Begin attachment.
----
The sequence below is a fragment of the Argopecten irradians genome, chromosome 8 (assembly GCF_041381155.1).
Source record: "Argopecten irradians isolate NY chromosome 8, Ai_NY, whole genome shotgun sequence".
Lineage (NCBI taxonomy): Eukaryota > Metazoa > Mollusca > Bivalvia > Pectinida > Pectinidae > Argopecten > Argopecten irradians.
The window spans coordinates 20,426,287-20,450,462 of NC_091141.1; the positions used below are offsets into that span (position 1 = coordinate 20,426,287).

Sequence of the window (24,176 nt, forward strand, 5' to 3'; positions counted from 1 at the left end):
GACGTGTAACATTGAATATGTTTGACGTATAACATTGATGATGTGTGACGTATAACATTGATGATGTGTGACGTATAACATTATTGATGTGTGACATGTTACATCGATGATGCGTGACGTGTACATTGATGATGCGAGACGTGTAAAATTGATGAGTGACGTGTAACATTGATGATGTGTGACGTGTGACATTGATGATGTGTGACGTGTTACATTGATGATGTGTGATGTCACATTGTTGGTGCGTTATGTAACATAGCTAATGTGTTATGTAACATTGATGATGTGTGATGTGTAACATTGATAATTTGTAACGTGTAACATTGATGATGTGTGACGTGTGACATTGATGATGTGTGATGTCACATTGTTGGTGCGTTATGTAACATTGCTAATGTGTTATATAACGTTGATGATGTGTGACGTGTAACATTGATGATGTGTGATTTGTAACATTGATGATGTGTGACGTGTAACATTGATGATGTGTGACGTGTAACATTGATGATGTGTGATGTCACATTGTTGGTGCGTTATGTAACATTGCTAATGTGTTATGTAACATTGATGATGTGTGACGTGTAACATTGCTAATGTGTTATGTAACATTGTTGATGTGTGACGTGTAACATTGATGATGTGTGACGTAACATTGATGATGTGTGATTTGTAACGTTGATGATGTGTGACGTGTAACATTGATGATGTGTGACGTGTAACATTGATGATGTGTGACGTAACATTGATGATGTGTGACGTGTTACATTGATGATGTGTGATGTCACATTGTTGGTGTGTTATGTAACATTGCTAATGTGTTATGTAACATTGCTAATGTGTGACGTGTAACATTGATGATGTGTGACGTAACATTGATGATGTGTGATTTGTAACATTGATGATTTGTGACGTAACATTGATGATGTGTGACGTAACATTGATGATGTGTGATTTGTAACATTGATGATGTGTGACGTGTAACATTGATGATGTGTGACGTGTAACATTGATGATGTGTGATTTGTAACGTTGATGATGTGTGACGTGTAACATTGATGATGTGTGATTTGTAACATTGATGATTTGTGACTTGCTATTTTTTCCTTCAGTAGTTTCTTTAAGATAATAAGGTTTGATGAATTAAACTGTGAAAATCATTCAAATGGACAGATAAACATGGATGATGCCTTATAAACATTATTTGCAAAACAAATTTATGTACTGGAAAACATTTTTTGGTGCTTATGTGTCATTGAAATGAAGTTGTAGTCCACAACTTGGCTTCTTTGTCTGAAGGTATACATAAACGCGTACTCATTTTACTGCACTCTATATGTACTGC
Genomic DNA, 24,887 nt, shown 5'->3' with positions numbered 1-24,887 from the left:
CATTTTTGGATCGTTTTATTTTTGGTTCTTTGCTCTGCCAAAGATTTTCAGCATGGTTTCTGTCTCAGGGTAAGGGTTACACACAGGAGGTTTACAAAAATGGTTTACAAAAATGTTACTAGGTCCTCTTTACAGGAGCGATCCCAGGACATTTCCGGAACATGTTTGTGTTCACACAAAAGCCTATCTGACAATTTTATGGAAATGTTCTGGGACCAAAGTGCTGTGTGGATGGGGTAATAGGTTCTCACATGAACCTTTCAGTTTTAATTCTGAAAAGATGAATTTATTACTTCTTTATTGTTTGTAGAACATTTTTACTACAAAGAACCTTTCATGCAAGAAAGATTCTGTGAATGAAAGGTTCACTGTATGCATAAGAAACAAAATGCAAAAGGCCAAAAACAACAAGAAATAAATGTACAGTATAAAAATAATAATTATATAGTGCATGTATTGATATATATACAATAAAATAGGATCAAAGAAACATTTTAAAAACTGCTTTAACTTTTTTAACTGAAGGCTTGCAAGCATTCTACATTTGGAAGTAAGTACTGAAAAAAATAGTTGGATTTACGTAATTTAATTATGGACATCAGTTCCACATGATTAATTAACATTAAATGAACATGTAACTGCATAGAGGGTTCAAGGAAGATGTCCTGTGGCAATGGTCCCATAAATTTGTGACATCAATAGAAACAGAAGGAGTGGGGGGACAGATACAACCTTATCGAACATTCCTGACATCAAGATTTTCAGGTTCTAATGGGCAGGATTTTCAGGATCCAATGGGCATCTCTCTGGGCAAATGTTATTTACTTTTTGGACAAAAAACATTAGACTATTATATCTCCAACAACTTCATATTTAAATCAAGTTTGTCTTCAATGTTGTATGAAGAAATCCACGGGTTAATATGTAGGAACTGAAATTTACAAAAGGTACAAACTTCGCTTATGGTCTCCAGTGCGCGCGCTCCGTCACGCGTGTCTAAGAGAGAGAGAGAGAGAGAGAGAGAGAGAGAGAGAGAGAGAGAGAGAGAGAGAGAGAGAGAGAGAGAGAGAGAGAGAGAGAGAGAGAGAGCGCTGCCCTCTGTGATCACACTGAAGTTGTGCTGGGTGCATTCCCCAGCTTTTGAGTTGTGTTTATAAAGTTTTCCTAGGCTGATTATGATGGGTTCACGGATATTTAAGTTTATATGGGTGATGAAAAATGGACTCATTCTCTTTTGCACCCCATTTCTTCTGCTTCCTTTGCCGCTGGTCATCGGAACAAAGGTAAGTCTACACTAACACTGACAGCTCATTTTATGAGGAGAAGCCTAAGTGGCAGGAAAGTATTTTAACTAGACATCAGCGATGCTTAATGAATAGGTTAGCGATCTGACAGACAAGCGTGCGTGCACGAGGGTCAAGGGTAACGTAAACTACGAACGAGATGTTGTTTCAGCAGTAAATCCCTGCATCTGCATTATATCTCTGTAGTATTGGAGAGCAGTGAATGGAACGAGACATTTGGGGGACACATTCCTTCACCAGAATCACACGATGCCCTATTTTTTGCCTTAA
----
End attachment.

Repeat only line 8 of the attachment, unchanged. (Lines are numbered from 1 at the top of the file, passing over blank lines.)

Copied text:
CATTTTTGGATCGTTTTATTTTTGGTTCTTTGCTCTGCCAAAGATTTTCAGCATGGTTTCTGTCTCAGGGTAAGGGTTACACACAGGAGGTTTACAAAAATGGTTTACAAAAATGTTACTAGGTCCTCTTTACAGGAGCGATCCCAGGACATTTCCGGAACATGTTTGTGTTCACACAAAAGCCTATCTGACAATTTTATGGAAATGTTCTGGGACCAAAGTGCTGTGTGGATGGGGTAATAGGTTCTCACATGAACCTTTCAGTTTTAATTCTGAAAAGATGAATTTATTACTTCTTTATTGTTTGTAGAACATTTTTACTACAAAGAACCTTTCATGCAAGAAAGATTCTGTGAATGAAAGGTTCACTGTATGCATAAGAAACAAAATGCAAAAGGCCAAAAACAACAAGAAATAAATGTACAGTATAAAAATAATAATTATATAGTGCATGTATTGATATATATACAATAAAATAGGATCAAAGAAACATTTTAAAAACTGCTTTAACTTTTTTAACTGAAGGCTTGCAAGCATTCTACATTTGGAAGTAAGTACTGAAAAAAATAGTTGGATTTACGTAATTTAATTATGGACATCAGTTCCACATGATTAATTAACATTAAATGAACATGTAACTGCATAGAGGGTTCAAGGAAGATGTCCTGTGGCAATGGTCCCATAAATTTGTGACATCAATAGAAACAGAAGGAGTGGGGGGACAGATACAACCTTATCGAACATTCCTGACATCAAGATTTTCAGGTTCTAATGGGCAGGATTTTCAGGATCCAATGGGCATCTCTCTGGGCAAATGTTATTTACTTTTTGGACAAAAAACATTAGACTATTATATCTCCAACAACTTCATATTTAAATCAAGTTTGTCTTCAATGTTGTATGAAGAAATCCACGGGTTAATATGTAGGAACTGAAATTTACAAAAGGTACAAACTTCGCTTATGGTCTCCAGTGCGCGCGCTCCGTCACGCGTGTCTAAGAGAGAGAGAGAGAGAGAGAGAGAGAGAGAGAGAGAGAGAGAGAGAGAGAGAGAGAGAGAGAGAGAGAGAGAGAGAGAGAGAGAGAGAGCGCTGCCCTCTGTGATCACACTGAAGTTGTGCTGGGTGCATTCCCCAGCTTTTGAGTTGTGTTTATAAAGTTTTCCTAGGCTGATTATGATGGGTTCACGGATATTTAAGTTTATATGGGTGATGAAAAATGGACTCATTCTCTTTTGCACCCCATTTCTTCTGCTTCCTTTGCCGCTGGTCATCGGAACAAAGGTAAGTCTACACTAACACTGACAGCTCATTTTATGAGGAGAAGCCTAAGTGGCAGGAAAGTATTTTAACTAGACATCAGCGATGCTTAATGAATAGGTTAGCGATCTGACAGACAAGCGTGCGTGCACGAGGGTCAAGGGTAACGTAAACTACGAACGAGATGTTGTTTCAGCAGTAAATCCCTGCATCTGCATTATATCTCTGTAGTATTGGAGAGCAGTGAATGGAACGAGACATTTGGGGGACACATTCCTTCACCAGAATCACACGATGCCCTATTTTTTGCCTTAA